Photo: Paul ZimmerAndy Murray (GBR)
Andy Murray won his first Grand Slam title on Monday, at the fifth time of asking. His losses in his first four finals tied on Open era record, held by his coach Ivan Lendl.
The match was a gruelling war of attrition, lasting almost five hours, but it was Murray who held firm in the final set to clinch a 76(10) 75 26 36 62 victory and avenge his defeat at the hands of Djokovic in this year’s Australian Open semifinal.
The match started in windy conditions, similar to the conditions in which Murray played his whole semifinal and Djokovic played the first set of his. And both players appeared to be struggling to adjust their games accordingly, with each losing their first service game of the match.
Murray settled the quicker of the two and moved into a 4-2 lead following a game which contained a 54-shot rally, but the Serb fought back and forced a tiebreak. After initially falling behind, Murray pinned Djokovic back and forced some set points, which he was unable to convert. However, after Djokovic lost his serve for 10-11, Murray had a serve for the set, his sixth set point, and he took it.
The second set looked more straightforward for Murray and he had all the momentum as he raced into a 4-0 lead. However, Djokovic, the world No. 2, refused to back down and recovered both breaks of serve to level the set at 5-5 following a magnificent lob.
Murray held firm though and held his own serve to move 6-5, forcing Djokovic to serve to stay in the set. The Serb made some errors, including a seemingly straightforward smash which he put wide, and Murray was handed a set point. This time he only needed the one as, after yet another long exchange, Djokovic put a forehand wide and Murray moved two sets up.
At the start of the third set, Djokovic, the reigning men’s champion at the US Open, picked his game up at the same time as Murray’s level dropped slightly, which resulted in the Serb suddenly threatening the Murray serve. He broke in game three to move 2-1 ahead and Murray started to become frustrated. The Brit had chances to break back, which he missed, causing even more frustration, and Djokovic replied by earning a second break of serve before comfortably serving out the set to register himself on the scoreboard.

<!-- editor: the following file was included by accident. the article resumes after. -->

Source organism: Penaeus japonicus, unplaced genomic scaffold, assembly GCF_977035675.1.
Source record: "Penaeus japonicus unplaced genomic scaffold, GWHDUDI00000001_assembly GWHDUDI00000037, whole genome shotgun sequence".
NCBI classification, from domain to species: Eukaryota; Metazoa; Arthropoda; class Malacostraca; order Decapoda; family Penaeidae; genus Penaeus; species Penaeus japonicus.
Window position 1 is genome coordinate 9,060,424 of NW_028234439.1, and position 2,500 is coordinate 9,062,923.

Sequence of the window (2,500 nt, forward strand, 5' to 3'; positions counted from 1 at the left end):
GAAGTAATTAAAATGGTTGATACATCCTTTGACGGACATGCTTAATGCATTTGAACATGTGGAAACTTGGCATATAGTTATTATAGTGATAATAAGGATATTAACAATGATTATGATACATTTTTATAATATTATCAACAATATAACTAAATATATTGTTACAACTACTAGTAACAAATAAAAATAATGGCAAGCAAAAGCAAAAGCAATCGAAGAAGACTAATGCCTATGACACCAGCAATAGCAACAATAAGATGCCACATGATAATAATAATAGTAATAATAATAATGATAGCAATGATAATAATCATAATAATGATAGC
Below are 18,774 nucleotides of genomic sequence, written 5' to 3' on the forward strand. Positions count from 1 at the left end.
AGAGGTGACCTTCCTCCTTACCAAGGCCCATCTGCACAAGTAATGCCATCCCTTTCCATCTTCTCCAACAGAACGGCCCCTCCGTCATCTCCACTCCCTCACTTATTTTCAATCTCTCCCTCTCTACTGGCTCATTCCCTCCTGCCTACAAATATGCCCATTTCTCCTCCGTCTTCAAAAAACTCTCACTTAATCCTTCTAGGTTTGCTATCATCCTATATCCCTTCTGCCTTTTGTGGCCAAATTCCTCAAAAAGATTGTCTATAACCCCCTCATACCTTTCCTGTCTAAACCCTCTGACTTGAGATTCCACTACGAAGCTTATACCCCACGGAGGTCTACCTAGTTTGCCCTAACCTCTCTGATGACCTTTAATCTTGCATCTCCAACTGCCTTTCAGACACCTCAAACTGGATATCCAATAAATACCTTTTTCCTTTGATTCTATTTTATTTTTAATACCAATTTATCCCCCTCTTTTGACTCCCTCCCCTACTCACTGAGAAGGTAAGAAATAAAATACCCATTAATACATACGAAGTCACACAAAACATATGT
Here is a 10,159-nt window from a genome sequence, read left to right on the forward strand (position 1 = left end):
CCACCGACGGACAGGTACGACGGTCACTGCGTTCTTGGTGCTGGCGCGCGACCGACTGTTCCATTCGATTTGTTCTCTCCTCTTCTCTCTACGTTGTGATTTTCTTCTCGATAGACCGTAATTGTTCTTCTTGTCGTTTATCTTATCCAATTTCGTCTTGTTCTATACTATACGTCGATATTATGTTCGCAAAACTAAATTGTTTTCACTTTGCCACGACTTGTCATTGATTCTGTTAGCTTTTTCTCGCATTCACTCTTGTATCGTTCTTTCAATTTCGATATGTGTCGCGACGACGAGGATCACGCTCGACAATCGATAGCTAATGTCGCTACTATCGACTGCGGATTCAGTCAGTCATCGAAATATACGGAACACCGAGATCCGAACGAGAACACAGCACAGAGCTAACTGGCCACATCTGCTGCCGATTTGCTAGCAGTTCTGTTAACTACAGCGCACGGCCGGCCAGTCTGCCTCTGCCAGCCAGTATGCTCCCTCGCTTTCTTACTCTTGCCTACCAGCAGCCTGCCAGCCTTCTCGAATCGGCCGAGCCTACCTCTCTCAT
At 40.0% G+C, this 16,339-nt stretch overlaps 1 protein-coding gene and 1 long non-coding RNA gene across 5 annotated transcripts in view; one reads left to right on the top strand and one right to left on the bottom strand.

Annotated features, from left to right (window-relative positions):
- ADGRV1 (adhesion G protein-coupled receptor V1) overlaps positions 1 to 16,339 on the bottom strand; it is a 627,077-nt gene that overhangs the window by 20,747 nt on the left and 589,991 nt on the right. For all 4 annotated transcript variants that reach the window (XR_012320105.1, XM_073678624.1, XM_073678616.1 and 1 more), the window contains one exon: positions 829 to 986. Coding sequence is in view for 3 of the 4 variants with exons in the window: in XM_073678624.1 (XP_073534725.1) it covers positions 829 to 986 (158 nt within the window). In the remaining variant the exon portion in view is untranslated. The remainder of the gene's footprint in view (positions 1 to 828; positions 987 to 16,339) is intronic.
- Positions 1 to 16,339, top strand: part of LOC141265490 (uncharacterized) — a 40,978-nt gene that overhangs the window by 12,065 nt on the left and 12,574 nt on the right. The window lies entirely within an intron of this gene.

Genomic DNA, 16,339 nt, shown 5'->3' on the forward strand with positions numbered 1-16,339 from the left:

The fourth set followed much the same pattern as the third, with Djokovic breaking the Murray serve early to go 2-0 up. Murray could do nothing, it seemed, to trouble Djokovic throughout the course of the set, with his backhand, usually such a formidable weapon, not finding the target, and the Serb took the set 6-3 to level the match up at two sets all.
Murray had a stern word with himself at the changeover before the start of the final set and he came out fighting. He broke Djokovic’s serve in the first game of the deciding set before producing some sensational defensive tennis to consolidate the break by holding his own serve for 2-0. This seemed to demoralise the world No. 2 as he made more unforced errors in the next game, handing Murray a double break with a forehand into the net.
A nervous Murray could not consolidate this time though and Djokovic broke straight back for 3-1. Both players held serve to make it 4-2 and Murray had the chance to break Djokovic once more, and when the Serb sent yet another forehand into the net, Murray found himself one game away from victory. All he had to do was hold his serve, which he did, sealing his first major win 79 years to the day that Fred Perry, the last British man to win a major, won the first of his eight major victories.
Djokovic was gracious in his defeat, praising his opponent, and good friend, “I had a great opponent today. He deserved to win this Grand Slam more than anybody. I would like to congratulate him.”
Murray was delighted after finally clinching his first Grand Slam victory, “It is hard to explain. It has been a long, long journey to this point […] I am very, very happy”, and was understandably relieved that he will not have to face more questions after Grand Slam defeats about the wait that the British public had to endure for a male Grand Slam winner, “I've been reminded of that most days of my life for the last few years. It's great to have finally done it and I don't need to get asked that anymore.”
Murray is now the world No. 3, having moved above Rafael Nadal in the rankings, and said that he hopes his success “inspires some kids to play tennis”. He also commented on the current young British players and how well they have done recently, "Laura's done very well, the Olympics was great for us and Liam Broady was in the final here in the juniors," he said. "I hope it stays that way."